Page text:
The Lion King is a 1994 American animated epic musical film produced by Walt Disney Feature Animation and released by Walt Disney Pictures. It is the 32nd animated feature in the Walt Disney Animated Classics series. The story takes place in a kingdom of lions in Africa, and was influenced by the biblical tales of Joseph and Moses and William Shakespeare's famous play, Hamlet. The film was produced during a period known as the Disney Renaissance. The Lion King was directed by Roger Allers and Rob Minkoff, produced by Don Hahn, and has a screenplay credited to Irene Mecchi, Jonathan Roberts and Linda Woolverton. Its original songs were written by composer Elton John and lyricist Tim Rice, and original scores were written by Hans Zimmer. The film features an ensemble voice cast that includes Matthew Broderick, James Earl Jones, Jeremy Irons, Jonathan Taylor Thomas, Moira Kelly, Nathan Lane, Ernie Sabella, Rowan Atkinson, Robert Guillaume, Madge Sinclair, Whoopi Goldberg, Cheech Marin, and Jim Cummings.
The Lion King tells the story of Simba, a young lion who is to succeed his father, Mufasa, as king; however, after Simba's uncle Scar murders Mufasa, Simba is manipulated into thinking he was responsible and flees into exile in shame and despair. Upon maturation living with two wastrels, Simba is given some valuable perspective from his childhood friend, Nala, and his shaman, Rafiki, before returning to challenge Scar to end his tyranny.
Development of The Lion King began in 1988 during a meeting between Jeffrey Katzenberg, Roy E. Disney and Peter Schneider while promoting Oliver & Company in Europe. Thomas Disch wrote a film treatment, and Woolverton developed the first scripts while George Scribner was signed on as director, being later joined by Allers. Production began in 1991 concurrently with Pocahontas, which wound up attracting most of Disney's top animators. Some time after the staff traveled to Hell's Gate National Park in Kenya to research on the film's setting and animals, Scribner left production disagreeing with the decision to turn the film into a musical, and was replaced by Minkoff. When Hahn joined the project, he was dissatisfied with the script and the story was promptly rewritten. Nearly 20 minutes of animation sequences took place at Disney-MGM Studios in Florida. Computer animation was also used in several scenes, most notably in the wildebeest stampede sequence.
The Lion King was released on June 15, 1994, to a positive reaction from critics, who praised the film for its music, story and animation; it finished its run as the highest-grossing release of 1994. Following a 3D re-release in 2011, with earnings of over US $987 million worldwide as of 2011, the film is the highest-grossing hand-drawn animated film in history, the highest-grossing 2D animated film in the United States, the third highest-grossing animated film of all time, and the 23rd-highest-grossing feature film of all time. The Lion King garnered two Academy Awards for its achievement in music and the Golden Globe Award for Best Motion Picture – Musical or Comedy. The film has led to many derived works, such as a Broadway adaptation; two direct-to-video follow-ups—the sequel The Lion King II: Simba's Pride (1998) and the prequel/parallel The Lion King 1½ (2004)—and two television series, Timon and Pumbaa and the upcoming The Lion Guard.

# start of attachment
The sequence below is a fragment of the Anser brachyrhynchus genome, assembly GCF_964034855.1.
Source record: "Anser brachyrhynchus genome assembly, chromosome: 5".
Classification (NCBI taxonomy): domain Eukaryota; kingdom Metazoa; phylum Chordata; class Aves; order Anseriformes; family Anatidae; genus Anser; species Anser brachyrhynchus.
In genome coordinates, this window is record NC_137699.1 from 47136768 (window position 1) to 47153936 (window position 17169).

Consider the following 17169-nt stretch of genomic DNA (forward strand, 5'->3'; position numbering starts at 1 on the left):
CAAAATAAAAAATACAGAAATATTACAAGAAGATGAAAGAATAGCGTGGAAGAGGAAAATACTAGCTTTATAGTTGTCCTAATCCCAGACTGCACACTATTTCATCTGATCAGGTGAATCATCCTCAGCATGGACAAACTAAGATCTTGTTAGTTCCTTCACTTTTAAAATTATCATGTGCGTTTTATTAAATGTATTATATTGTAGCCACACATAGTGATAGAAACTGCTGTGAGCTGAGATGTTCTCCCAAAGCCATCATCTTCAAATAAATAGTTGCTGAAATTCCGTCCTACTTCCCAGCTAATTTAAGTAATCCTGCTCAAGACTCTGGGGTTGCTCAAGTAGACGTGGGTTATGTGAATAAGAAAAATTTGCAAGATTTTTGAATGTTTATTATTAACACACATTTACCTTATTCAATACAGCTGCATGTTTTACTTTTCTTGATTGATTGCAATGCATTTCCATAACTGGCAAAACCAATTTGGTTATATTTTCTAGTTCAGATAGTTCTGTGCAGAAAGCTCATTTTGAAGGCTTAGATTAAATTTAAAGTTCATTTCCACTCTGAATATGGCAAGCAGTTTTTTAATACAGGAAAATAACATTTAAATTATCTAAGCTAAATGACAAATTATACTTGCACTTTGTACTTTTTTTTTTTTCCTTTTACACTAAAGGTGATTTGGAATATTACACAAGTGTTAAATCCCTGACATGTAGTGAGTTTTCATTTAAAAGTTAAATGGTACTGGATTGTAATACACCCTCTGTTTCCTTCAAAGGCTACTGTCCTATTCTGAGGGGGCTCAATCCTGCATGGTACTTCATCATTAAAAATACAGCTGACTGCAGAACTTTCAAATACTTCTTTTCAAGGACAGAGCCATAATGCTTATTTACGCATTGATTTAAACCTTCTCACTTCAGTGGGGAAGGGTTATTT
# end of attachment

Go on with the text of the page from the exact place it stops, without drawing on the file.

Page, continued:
In the Pride Lands of Africa, a lion rules over the animals as king. The birth of King Mufasa and Queen Sarabi's son Simba creates envy and resentment in Mufasa's younger brother, Scar, who knows his nephew now replaces him as heir to the throne. After Simba has grown into a young cub, Mufasa gives him a tour of the Pride Lands, teaching him the responsibilities of being a king and the circle of life. Later that day, Scar tricks Simba and his best friend Nala into exploring a forbidden elephant graveyard, despite the protests of Mufasa's hornbill majordomo Zazu. At the graveyard, three spotted hyenas named Shenzi, Banzai and Ed attack the cubs before Mufasa, alerted by Zazu, rescues them and forgives Simba for his actions. That night, the hyenas, who are allied with Scar, plot with him to kill Mufasa and Simba.
The next day Scar lures Simba to a gorge and tells him to wait there while he gets Mufasa. On Scar's orders, the hyenas stampede a large herd of wildebeest into the gorge. Mufasa rescues Simba, but as Mufasa tries to climb up the gorge's walls, Scar throws him back into the stampede, where he is trampled to death. After Simba finds Mufasa's body, Scar convinces him he was responsible for his father's death and advises Simba to flee the kingdom. As Simba leaves, Scar orders Shenzi, Banzai and Ed to kill the cub, but Simba escapes. That night, Scar announces to the pride that both Mufasa and Simba were killed in the stampede and steps forward as the new king, allowing a pack of hyenas to live in the Pride Lands.